Today’s cosmetic dentistry has incorporated new techniques and tools to bring patients the most natural smile possible. Most individuals would not be able to tell you had dental work unless you told them.
How do I take care of my crowns and bridges?
Crowns and bridges are relatively simple to maintain. Once these are on the natural teeth, patients can conduct their daily oral health routine as usual.
How long do dental crowns and bridges last?
Crowns and bridges from your Lansing dentist last between 5 and 15 years if well maintained.
What is the proper maintenance of a crown or a bridge?
Dental work like crowns and bridges do not generally need more than usual oral hygiene, that is, brushing and flossing twice a day.
What should I do if I have a problem with my crown or bridge?
If you are experiencing complications with your newly installed crown or bridge, do not hesitate to see your dentist. He or she will be able to assist you in deciding what to do next.
Why does my crown show a dark line?
Some crowns are porcelain fused to metal, and the metal shows underneath the top layer. The appearance of this metal will not change the function of dental work in any way.
Have more questions? If you are in the Lansing, MI, area, visit Dr. Scott Stone at his practice, Smile by Stone. Contact (517) 482-5546 today to schedule a consultation.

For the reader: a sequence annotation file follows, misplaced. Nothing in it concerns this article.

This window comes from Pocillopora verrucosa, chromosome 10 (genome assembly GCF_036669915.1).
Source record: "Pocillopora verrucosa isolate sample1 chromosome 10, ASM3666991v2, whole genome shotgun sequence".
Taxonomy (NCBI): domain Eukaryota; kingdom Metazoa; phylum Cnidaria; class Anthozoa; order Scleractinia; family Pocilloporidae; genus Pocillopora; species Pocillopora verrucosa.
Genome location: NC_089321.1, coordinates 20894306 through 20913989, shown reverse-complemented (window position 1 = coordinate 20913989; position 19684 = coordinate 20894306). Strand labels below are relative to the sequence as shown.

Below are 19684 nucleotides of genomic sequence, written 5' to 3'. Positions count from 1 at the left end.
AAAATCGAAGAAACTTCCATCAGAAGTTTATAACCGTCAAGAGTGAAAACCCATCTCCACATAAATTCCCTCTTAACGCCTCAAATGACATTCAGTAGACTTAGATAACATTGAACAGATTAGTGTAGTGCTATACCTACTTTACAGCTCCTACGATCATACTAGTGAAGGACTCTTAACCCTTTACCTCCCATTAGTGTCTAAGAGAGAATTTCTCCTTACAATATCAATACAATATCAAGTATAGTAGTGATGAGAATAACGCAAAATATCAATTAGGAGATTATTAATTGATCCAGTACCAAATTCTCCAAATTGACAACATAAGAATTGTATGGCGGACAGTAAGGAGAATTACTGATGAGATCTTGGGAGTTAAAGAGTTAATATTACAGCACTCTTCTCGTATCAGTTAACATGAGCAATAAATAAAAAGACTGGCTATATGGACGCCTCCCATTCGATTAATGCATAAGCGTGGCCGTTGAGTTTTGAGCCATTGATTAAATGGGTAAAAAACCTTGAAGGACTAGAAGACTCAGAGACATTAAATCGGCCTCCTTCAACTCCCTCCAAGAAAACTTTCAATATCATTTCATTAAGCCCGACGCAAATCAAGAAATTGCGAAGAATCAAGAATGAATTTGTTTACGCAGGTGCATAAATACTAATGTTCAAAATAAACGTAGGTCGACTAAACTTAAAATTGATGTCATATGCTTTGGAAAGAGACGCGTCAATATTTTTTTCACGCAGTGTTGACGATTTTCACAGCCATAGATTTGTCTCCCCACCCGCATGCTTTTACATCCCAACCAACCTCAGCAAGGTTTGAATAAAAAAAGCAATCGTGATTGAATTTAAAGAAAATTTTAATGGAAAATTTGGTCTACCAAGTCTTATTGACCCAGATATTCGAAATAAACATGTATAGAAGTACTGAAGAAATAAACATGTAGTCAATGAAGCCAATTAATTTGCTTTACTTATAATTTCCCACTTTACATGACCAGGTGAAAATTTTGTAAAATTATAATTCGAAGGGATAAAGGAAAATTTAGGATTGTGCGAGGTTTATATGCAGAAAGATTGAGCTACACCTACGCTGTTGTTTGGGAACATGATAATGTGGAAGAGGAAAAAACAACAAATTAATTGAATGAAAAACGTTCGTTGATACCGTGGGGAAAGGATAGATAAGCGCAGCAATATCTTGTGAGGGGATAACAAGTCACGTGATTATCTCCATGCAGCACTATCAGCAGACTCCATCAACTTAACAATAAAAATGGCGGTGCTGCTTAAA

After a long hiatus, school athletes are gearing up for another sports year. Given the pandemic, they may be modifying some of their usual habits and practices. But one thing probably won't change: These young athletes will be looking for every way possible to improve their sports performance. And a new research study offers one possible, and surprising, avenue—beefing up their oral hygiene practice.
That's the conclusion of the study published in BMJ Open Sport & Exercise Medicine, a sister publication of the British Journal of Sports Medicine. Working with a group of about 60 elite athletes, a research group in the U.K. found that improving oral health through better hygiene practices might also boost overall sports performance.
Because there's some evidence that over 50% of athletes have some form of tooth decay or gum disease, the study's researchers wanted to know if there was a link between athletes' sports performance and their dental problems caused by neglected oral hygiene. And if so, they wanted to see if better hygiene might improve sports performance as well as oral health.
Their first step was to establish an initial baseline for the participants with an oral health screening, finding that only around 1 in 10 of the study's participants regularly brushed with fluoride toothpaste or flossed. They then administered a detailed questionnaire developed by the Oslo Sports Trauma Research Center (OSTRC) to gauge the athletes' perception of how their current oral health affected their sports performance.